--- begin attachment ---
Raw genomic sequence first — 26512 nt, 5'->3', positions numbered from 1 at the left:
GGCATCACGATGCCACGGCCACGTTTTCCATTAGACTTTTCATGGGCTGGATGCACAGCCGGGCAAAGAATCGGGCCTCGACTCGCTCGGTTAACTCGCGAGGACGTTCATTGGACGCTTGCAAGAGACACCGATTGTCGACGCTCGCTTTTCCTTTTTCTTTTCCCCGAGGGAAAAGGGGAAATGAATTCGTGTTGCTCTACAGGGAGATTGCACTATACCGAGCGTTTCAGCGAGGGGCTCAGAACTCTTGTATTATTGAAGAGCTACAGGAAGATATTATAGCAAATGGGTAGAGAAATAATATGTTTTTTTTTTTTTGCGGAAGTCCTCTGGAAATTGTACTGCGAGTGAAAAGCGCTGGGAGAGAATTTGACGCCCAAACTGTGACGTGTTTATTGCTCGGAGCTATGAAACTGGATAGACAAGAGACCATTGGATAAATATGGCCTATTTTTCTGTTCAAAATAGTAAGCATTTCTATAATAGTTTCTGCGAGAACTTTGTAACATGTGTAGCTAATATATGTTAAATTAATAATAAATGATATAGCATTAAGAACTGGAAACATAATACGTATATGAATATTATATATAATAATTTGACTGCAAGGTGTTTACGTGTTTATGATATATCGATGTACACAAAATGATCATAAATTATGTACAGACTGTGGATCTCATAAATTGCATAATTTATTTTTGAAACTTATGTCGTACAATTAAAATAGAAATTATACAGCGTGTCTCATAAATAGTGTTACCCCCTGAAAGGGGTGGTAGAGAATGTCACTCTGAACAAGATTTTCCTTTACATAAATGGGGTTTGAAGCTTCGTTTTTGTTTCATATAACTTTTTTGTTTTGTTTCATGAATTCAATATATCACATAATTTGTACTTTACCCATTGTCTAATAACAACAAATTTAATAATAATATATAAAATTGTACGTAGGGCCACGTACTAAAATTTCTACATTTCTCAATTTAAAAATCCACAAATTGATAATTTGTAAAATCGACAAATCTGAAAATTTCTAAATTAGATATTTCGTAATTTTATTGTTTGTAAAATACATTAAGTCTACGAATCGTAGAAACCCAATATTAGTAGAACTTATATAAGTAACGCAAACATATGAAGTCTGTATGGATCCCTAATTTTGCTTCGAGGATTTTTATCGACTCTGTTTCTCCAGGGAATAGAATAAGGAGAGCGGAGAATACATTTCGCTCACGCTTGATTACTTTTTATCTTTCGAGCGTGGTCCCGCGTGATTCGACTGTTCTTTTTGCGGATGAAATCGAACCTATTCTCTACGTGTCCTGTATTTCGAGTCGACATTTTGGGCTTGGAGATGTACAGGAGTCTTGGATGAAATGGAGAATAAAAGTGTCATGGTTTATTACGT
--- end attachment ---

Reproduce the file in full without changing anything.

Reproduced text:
Raw genomic sequence first — 26512 nt, 5'->3', positions numbered from 1 at the left:
GGCATCACGATGCCACGGCCACGTTTTCCATTAGACTTTTCATGGGCTGGATGCACAGCCGGGCAAAGAATCGGGCCTCGACTCGCTCGGTTAACTCGCGAGGACGTTCATTGGACGCTTGCAAGAGACACCGATTGTCGACGCTCGCTTTTCCTTTTTCTTTTCCCCGAGGGAAAAGGGGAAATGAATTCGTGTTGCTCTACAGGGAGATTGCACTATACCGAGCGTTTCAGCGAGGGGCTCAGAACTCTTGTATTATTGAAGAGCTACAGGAAGATATTATAGCAAATGGGTAGAGAAATAATATGTTTTTTTTTTTTTGCGGAAGTCCTCTGGAAATTGTACTGCGAGTGAAAAGCGCTGGGAGAGAATTTGACGCCCAAACTGTGACGTGTTTATTGCTCGGAGCTATGAAACTGGATAGACAAGAGACCATTGGATAAATATGGCCTATTTTTCTGTTCAAAATAGTAAGCATTTCTATAATAGTTTCTGCGAGAACTTTGTAACATGTGTAGCTAATATATGTTAAATTAATAATAAATGATATAGCATTAAGAACTGGAAACATAATACGTATATGAATATTATATATAATAATTTGACTGCAAGGTGTTTACGTGTTTATGATATATCGATGTACACAAAATGATCATAAATTATGTACAGACTGTGGATCTCATAAATTGCATAATTTATTTTTGAAACTTATGTCGTACAATTAAAATAGAAATTATACAGCGTGTCTCATAAATAGTGTTACCCCCTGAAAGGGGTGGTAGAGAATGTCACTCTGAACAAGATTTTCCTTTACATAAATGGGGTTTGAAGCTTCGTTTTTGTTTCATATAACTTTTTTGTTTTGTTTCATGAATTCAATATATCACATAATTTGTACTTTACCCATTGTCTAATAACAACAAATTTAATAATAATATATAAAATTGTACGTAGGGCCACGTACTAAAATTTCTACATTTCTCAATTTAAAAATCCACAAATTGATAATTTGTAAAATCGACAAATCTGAAAATTTCTAAATTAGATATTTCGTAATTTTATTGTTTGTAAAATACATTAAGTCTACGAATCGTAGAAACCCAATATTAGTAGAACTTATATAAGTAACGCAAACATATGAAGTCTGTATGGATCCCTAATTTTGCTTCGAGGATTTTTATCGACTCTGTTTCTCCAGGGAATAGAATAAGGAGAGCGGAGAATACATTTCGCTCACGCTTGATTACTTTTTATCTTTCGAGCGTGGTCCCGCGTGATTCGACTGTTCTTTTTGCGGATGAAATCGAACCTATTCTCTACGTGTCCTGTATTTCGAGTCGACATTTTGGGCTTGGAGATGTACAGGAGTCTTGGATGAAATGGAGAATAAAAGTGTCATGGTTTATTACGT